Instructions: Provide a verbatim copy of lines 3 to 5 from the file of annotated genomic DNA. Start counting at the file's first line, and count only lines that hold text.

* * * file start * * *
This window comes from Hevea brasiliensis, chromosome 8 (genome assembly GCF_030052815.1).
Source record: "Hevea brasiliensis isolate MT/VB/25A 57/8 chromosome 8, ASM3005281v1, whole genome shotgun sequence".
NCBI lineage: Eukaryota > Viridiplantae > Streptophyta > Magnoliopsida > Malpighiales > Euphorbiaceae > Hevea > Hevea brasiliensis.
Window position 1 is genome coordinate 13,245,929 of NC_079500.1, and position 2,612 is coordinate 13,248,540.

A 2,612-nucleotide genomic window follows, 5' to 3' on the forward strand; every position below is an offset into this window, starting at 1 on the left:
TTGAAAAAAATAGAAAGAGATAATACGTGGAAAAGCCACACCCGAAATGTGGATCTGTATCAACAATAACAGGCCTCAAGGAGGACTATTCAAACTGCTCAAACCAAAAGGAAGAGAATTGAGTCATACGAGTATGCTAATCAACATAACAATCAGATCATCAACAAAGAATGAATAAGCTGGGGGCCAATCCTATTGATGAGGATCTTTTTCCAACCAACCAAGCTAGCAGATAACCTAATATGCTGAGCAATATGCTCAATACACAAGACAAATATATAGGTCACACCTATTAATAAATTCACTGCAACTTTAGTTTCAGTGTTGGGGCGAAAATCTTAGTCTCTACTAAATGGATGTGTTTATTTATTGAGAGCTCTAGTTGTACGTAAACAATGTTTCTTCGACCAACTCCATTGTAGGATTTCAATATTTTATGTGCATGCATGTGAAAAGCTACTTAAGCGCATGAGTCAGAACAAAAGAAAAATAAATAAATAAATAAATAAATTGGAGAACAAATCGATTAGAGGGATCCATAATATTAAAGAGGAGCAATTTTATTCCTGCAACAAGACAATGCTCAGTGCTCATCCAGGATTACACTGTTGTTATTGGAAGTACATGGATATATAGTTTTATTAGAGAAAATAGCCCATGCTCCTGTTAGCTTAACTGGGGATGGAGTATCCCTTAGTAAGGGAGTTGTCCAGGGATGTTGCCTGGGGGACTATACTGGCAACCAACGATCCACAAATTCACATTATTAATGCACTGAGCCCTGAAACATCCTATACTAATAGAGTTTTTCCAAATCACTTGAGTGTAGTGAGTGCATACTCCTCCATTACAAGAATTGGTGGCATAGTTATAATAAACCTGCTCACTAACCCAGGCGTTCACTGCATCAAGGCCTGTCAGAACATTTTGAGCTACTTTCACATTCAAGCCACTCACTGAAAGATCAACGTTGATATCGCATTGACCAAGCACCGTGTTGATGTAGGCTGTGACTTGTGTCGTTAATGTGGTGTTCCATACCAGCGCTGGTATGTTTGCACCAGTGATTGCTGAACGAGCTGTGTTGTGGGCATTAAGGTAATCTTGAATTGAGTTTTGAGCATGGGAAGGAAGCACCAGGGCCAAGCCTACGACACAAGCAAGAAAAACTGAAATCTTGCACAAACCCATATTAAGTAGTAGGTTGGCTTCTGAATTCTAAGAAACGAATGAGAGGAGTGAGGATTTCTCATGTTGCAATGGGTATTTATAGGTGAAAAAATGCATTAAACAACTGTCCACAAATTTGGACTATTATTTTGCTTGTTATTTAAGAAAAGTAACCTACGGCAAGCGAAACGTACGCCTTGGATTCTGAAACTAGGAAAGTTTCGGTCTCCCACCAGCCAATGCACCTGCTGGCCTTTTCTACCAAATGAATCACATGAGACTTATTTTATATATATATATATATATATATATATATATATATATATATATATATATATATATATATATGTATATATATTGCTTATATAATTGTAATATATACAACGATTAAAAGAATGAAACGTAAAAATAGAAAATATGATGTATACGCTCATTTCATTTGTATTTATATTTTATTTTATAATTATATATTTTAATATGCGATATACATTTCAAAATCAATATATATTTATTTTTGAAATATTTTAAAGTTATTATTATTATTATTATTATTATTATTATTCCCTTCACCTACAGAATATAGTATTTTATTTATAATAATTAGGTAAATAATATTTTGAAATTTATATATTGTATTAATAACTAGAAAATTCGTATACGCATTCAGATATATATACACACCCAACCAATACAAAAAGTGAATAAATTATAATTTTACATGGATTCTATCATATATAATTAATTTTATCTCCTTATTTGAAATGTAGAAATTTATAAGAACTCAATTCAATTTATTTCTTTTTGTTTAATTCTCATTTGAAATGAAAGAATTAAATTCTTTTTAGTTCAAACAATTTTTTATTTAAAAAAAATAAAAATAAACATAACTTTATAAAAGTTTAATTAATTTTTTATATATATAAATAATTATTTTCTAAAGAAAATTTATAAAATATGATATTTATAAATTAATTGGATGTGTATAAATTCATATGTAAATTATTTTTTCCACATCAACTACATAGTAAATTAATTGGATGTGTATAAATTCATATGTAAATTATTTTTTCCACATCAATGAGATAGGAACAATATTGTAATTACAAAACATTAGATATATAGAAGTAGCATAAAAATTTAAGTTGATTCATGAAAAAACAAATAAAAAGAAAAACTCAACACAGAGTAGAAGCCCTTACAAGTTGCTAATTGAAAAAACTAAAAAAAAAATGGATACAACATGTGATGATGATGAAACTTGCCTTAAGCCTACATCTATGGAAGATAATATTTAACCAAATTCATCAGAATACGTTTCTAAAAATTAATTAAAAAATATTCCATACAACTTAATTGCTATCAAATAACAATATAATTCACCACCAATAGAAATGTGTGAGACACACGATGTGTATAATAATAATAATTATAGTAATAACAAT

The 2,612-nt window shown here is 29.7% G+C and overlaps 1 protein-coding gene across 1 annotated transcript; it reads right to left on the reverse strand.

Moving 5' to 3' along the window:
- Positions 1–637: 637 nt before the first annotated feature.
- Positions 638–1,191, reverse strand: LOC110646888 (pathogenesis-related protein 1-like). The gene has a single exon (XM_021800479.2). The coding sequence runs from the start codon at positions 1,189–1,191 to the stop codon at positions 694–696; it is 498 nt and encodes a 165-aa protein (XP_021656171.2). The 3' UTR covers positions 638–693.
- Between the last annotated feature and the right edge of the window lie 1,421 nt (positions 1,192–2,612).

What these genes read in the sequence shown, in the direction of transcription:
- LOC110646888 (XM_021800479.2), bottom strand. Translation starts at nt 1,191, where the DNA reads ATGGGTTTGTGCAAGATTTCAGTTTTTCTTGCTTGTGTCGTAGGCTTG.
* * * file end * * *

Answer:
NCBI lineage: Eukaryota > Viridiplantae > Streptophyta > Magnoliopsida > Malpighiales > Euphorbiaceae > Hevea > Hevea brasiliensis.
Window position 1 is genome coordinate 13,245,929 of NC_079500.1, and position 2,612 is coordinate 13,248,540.

A 2,612-nucleotide genomic window follows, 5' to 3' on the forward strand; every position below is an offset into this window, starting at 1 on the left: